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E-Scooters – What Do You Know?

The number of e-scooters are on the rise and unfortunately, this means that there has been a huge increase in e-scooter accidents over recent years. Data from the Department of Transport states that in 2020 only 1 e-scooter rider was killed but by 2022 this had increased to 11. The number of e-scooter riders who were casualties increased from 384 in 2020 to 1149 in 2022.

E-scooter Claims

As a result of this, as a firm who deals with personal injury claims, we are now representing far more individuals who have been involved in accidents involving e-scooters than ever before. There are a wide variety of different claims involving e-scooters, including pedestrians being hit by e-scooters, faulty e-scooters leading to the rider falling and accidents involving collisions with vehicles.


Most commuter e-scooters have a maximum speed of 25 mph. If you have ever managed to cycle (or scoot!) at this speed, you’ll know it’s fast.

As a result of their speed and the rider being exposed and low off the ground, accidents involving e-scooters often result in serious injuries. Injuries often include head injuries as many riders do not wear helmets as well as lower limb injuries due to the rider hopping off the scooter at the last minute to avoid a collision. Other injuries tend to be to wrists and shoulders as a result of the rider putting their hands out to arrest their fall.

I am currently representing a lady who upon stepping out of a building onto the pavement, was ploughed into by an e-scooter rider, showing that parties other than the rider themselves can be injured.

The Law

E-scooters come under the category of “powered transporters” (quite simply, they are powered by a motor).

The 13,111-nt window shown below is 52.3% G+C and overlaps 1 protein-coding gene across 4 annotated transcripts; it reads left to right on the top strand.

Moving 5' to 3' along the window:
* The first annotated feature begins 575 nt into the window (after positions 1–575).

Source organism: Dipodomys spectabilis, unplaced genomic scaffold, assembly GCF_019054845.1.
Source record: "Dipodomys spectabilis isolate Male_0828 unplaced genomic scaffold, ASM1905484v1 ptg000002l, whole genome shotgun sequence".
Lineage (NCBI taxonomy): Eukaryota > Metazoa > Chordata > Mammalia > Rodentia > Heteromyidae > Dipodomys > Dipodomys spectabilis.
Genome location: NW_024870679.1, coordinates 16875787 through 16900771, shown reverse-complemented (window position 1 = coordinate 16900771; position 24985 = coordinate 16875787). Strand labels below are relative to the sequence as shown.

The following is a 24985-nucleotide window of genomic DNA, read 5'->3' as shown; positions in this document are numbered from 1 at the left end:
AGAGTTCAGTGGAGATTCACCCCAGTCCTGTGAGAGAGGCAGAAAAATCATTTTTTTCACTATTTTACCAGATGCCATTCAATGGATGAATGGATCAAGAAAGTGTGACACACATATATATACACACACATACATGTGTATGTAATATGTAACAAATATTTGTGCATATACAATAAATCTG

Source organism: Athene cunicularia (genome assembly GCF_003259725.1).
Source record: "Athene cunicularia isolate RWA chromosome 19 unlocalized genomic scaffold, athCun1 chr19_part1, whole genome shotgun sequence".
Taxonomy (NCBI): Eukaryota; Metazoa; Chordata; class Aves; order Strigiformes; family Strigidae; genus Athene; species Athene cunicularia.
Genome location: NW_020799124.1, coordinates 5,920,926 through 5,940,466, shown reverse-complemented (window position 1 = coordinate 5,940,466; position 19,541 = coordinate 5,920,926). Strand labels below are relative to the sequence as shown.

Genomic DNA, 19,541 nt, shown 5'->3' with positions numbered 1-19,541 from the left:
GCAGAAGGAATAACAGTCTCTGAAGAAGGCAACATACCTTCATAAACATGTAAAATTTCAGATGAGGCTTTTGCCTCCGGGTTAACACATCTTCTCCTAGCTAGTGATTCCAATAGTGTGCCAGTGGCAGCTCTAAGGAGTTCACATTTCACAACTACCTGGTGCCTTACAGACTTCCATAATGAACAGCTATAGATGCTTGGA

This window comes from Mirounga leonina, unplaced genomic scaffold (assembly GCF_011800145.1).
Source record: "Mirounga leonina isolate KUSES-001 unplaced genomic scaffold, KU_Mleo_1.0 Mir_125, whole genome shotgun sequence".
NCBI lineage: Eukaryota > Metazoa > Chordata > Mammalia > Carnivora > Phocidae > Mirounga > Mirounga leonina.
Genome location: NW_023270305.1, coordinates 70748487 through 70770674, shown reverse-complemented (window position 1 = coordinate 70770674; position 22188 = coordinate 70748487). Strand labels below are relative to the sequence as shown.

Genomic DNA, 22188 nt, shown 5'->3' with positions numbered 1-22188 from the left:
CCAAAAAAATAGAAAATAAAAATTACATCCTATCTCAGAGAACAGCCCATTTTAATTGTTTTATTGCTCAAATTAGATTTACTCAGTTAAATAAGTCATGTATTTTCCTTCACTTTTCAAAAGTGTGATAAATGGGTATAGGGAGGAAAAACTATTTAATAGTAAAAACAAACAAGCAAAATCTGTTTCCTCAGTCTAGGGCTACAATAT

E-scooters are legal to sell, buy and own. It is legal to ride an e-scooter on private land but it is not legal to ride an e-scooter on the road or pavement.

They are classified as motor vehicles under the Road Traffic Act 1988. This means that the rules that apply to motor vehicles such as the need to have a valid licence, tax and insurance, also applies to e-scooters. In addition, e-scooters don’t have rear lights or number plates. It is currently not possible to get insurance for privately owned e-scooters, which means it is illegal to use them on the road.

(Rental schemes are an exception to this. All riders need a valid driving licence, motor insurance policy and since December 2023, riders need to register their name, driving licence number and a photograph of the front of their driving licence with the provider).

Ex-Turpi (The Illegality Defence)

It is for this reason that e-scooter claims are so difficult to bring. Defendant’s insurers will often plead ex-turpi, which is the illegality defence. This means that a claim cannot arise from an illegal act. Riding an e-scooter on a public road is an illegal act and therefore if the rider is involved in an accident, bringing a claim for compensation can be very difficult.

A Recent Settled Case

I have recently settled a case involving an individual who was riding an e-scooter along a public road when the driver of a parked vehicle opened their car door into their path. This caused my Client to fall off the e-scooter landing heavily onto the road. It was a complicated case with many issues. Not only did the driver’s insurer raise the illegality defence, there was a question over my Client’s speed and road positioning (had they not been riding so close to the parked vehicles, the accident may have been avoided). My Client was also not wearing a helmet and there is an argument to say that had they been, their head and jaw injuries could have been avoided or certainly may not have been as serious. Despite the challenges, I was pleased that I managed to secure a very good settlement for my Client.

What does the future hold?

E-scooters are a low-cost, environmentally friendly way to travel and their use is on the up. But it’s possible to buy an e-scooter with no warning that they are currently illegal to use on public roads.

Since December 2023, e-scooter rental companies need to ensure that they have robust systems in place for storing riders’ information which ultimately they could share with the police.

Simple measurers such as regulating e-scooters and ensuring that they adhere to certain standards such as speed, power, lights and registration could assist. Given by the increase in the number of personal injury claims that we are dealing with involving e-scooters, clearly the law needs to change to ensure that all road users are kept safe.

If you have suffered an injury due to someone else negligence you may be entitled to claim compensation. Call our personal injury experts on 0330 822 3451 or request a callback online.